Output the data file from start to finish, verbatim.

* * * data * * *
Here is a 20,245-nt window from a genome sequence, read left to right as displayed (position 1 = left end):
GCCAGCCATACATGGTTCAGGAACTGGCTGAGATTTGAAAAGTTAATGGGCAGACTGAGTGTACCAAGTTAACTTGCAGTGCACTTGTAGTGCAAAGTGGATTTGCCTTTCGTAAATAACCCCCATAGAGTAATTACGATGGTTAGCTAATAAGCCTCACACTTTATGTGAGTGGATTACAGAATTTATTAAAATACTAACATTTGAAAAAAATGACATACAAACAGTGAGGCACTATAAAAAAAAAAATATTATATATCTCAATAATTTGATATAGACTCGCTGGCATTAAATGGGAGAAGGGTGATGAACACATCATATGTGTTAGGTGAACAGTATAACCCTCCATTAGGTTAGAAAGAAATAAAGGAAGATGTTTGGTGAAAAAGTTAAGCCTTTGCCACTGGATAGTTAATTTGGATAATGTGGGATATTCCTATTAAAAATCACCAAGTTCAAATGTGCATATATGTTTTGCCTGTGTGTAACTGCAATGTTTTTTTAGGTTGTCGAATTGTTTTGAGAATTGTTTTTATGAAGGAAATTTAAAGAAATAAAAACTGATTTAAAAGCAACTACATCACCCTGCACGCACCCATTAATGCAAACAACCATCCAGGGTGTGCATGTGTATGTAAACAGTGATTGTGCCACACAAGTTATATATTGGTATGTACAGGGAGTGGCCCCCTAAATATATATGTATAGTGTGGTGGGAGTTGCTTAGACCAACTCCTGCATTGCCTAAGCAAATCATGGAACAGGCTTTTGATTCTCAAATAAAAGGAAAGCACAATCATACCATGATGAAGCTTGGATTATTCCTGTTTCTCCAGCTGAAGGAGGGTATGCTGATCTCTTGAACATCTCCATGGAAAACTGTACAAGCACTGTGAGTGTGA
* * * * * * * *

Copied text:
Here is a 20,245-nt window from a genome sequence, read left to right as displayed (position 1 = left end):
GCCAGCCATACATGGTTCAGGAACTGGCTGAGATTTGAAAAGTTAATGGGCAGACTGAGTGTACCAAGTTAACTTGCAGTGCACTTGTAGTGCAAAGTGGATTTGCCTTTCGTAAATAACCCCCATAGAGTAATTACGATGGTTAGCTAATAAGCCTCACACTTTATGTGAGTGGATTACAGAATTTATTAAAATACTAACATTTGAAAAAAATGACATACAAACAGTGAGGCACTATAAAAAAAAAAATATTATATATCTCAATAATTTGATATAGACTCGCTGGCATTAAATGGGAGAAGGGTGATGAACACATCATATGTGTTAGGTGAACAGTATAACCCTCCATTAGGTTAGAAAGAAATAAAGGAAGATGTTTGGTGAAAAAGTTAAGCCTTTGCCACTGGATAGTTAATTTGGATAATGTGGGATATTCCTATTAAAAATCACCAAGTTCAAATGTGCATATATGTTTTGCCTGTGTGTAACTGCAATGTTTTTTTAGGTTGTCGAATTGTTTTGAGAATTGTTTTTATGAAGGAAATTTAAAGAAATAAAAACTGATTTAAAAGCAACTACATCACCCTGCACGCACCCATTAATGCAAACAACCATCCAGGGTGTGCATGTGTATGTAAACAGTGATTGTGCCACACAAGTTATATATTGGTATGTACAGGGAGTGGCCCCCTAAATATATATGTATAGTGTGGTGGGAGTTGCTTAGACCAACTCCTGCATTGCCTAAGCAAATCATGGAACAGGCTTTTGATTCTCAAATAAAAGGAAAGCACAATCATACCATGATGAAGCTTGGATTATTCCTGTTTCTCCAGCTGAAGGAGGGTATGCTGATCTCTTGAACATCTCCATGGAAAACTGTACAAGCACTGTGAGTGTGA